At House of Wise, we stand for fairness, equality, and empowerment of women who want to take control of their lives. That’s why we’re a proud partner of Last Prisoner Project, a nonprofit organization fighting criminal injustice and reimagining drug policy specifically on cannabis-related incarceration.
Imagine if making a profit from a cannabis business landed you in jail for years. That’s why over 40,000 people in the U.S. are incarcerated — for something others are successfully building in public.
We know it’s not fair. Our House wants to feature resilient women who faced cannabis criminalization and came out stronger for it. So, we asked real women from LPP’s community to share what it’s like to come out on the other side of a cannabis-related prison sentence. Here is Evelyn’s story.
Meet Evelyn LaChapelle
Evelyn’s story is not unlike many women who find themselves in prison for cannabis-related charges. She’s a mom, a hard-worker, a daughter, and a friend. She loves eating good food and visiting with nature. But she spent many of her formative adult years behind bars.
Cannabis-related charge: Conspiracy to distribute with the intent to sell marijuana
Sentence: 87 months (over seven years) in federal prison as a first time nonviolent offender
Guilt and shame are real.
“You feel many things in prison, starting with depression and extreme guilt,” Evelyn said. The guilt and shame were real for Evelyn, for the actions that led her to prison and how she left her family.
In 2013, Evelyn had a four-year-old daughter at home, with her mother and step-mother there to raise her. Her aunt also pulled $25,000 out of her home equity to help her fight this case, and she still ended up in prison for something millions do legally today.
“America legalized what tore me from my family.”
Evelyn was imprisoned for receiving profits from a cannabis business. But then the cannabis industry started to take off, even being publicly traded on the stock market. “My feelings shifted to anger and frustration. How could I possibly be in prison while America legalizes the plant that has torn me from my family?”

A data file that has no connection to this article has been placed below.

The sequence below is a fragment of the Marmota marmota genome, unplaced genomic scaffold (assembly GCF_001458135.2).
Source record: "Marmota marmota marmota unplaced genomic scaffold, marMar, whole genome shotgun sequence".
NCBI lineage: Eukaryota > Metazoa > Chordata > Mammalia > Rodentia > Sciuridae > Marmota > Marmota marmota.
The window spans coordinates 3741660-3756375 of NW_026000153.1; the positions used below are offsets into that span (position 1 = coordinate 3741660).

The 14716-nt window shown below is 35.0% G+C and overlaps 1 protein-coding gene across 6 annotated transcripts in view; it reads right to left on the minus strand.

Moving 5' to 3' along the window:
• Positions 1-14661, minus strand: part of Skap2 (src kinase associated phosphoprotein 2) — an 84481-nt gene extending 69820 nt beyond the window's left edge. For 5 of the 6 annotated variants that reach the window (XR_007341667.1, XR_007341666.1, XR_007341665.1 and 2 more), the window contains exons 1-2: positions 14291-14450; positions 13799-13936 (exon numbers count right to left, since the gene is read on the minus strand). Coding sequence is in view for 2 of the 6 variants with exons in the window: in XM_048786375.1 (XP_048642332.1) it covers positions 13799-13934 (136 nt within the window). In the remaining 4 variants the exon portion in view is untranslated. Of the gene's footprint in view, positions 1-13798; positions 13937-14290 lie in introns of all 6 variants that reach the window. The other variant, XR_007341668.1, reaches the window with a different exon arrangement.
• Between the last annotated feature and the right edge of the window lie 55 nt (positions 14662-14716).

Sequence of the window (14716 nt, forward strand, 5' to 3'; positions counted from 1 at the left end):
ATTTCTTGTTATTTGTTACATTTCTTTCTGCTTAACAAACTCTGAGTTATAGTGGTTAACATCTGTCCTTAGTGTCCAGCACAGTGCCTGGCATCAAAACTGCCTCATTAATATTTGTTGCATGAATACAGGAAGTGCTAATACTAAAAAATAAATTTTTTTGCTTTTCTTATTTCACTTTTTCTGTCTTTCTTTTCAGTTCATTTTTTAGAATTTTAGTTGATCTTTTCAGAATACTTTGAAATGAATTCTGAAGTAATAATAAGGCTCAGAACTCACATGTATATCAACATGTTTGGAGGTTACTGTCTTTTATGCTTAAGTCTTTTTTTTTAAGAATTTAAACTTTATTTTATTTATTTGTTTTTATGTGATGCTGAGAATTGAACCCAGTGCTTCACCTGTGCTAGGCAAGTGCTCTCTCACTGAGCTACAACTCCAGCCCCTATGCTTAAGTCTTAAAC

The shock went beyond misunderstanding: “I felt unheard and unseen. I knew that the people building this industry had no idea that I even existed in my prison cell.”
Home changes while you’re away.
We know life doesn’t stop when someone serves jail time. Kids grow, loved ones pass, and friends change. Evelyn said being away is unexplainable. And the hurt from milestones she’ll never get back.
“I missed my daughter’s life between the ages of 4 and 9. I didn't see her on her first day of school or kindergarten graduation. I missed all of her teeth falling out.”
Evelyn lost two major women in her life early in her prison sentence; her grandmother died two months after incarceration began, and her step-mother died just 22 months later.
“Being away from home is so much more than being away because home changes,” she said.
Last Prisoner Project’s impact
Evelyn’s story turned around when LPP gave her a platform to share her story. She says that has been the most therapeutic part of her reentry. But that wasn’t all. LPP granted a micro-grant for her daughter's school tuition and even later offered Evelyn full-time employment at LPP.
Evelyn now serves as a program assistant for Last Prisoner Project, where she can help other people thrive who have been in her same shoes. She’s also building her cannabis brand named 87 after the months she served in prison.
“Cannabis criminalization affects more than the incarcerated; it affects our families for generations.” - Evelyn LaChapelle
To learn more about Last Prisoner Project and its efforts, visit lastprisonerproject.org.